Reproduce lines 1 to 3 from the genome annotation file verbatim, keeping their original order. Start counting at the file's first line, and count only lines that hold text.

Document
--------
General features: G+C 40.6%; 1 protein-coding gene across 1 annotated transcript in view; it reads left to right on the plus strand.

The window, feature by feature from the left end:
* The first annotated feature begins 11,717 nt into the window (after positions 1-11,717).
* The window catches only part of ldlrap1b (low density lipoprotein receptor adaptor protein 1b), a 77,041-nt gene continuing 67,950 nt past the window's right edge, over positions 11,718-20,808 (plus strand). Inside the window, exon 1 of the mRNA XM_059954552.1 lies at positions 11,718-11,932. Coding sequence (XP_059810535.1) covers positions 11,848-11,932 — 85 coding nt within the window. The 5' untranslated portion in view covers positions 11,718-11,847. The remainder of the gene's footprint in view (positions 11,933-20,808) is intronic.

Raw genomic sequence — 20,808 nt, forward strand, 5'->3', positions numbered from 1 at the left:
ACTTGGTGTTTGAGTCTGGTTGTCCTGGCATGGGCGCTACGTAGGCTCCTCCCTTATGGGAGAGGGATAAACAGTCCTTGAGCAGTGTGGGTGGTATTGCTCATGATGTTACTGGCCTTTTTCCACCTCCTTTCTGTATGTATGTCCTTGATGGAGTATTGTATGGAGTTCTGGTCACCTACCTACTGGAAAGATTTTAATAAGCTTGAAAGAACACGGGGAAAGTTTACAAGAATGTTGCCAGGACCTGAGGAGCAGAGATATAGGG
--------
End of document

General features: G+C 40.6%; 1 protein-coding gene across 1 annotated transcript in view; it reads left to right on the plus strand.

The window, feature by feature from the left end:
* The first annotated feature begins 11,717 nt into the window (after positions 1-11,717).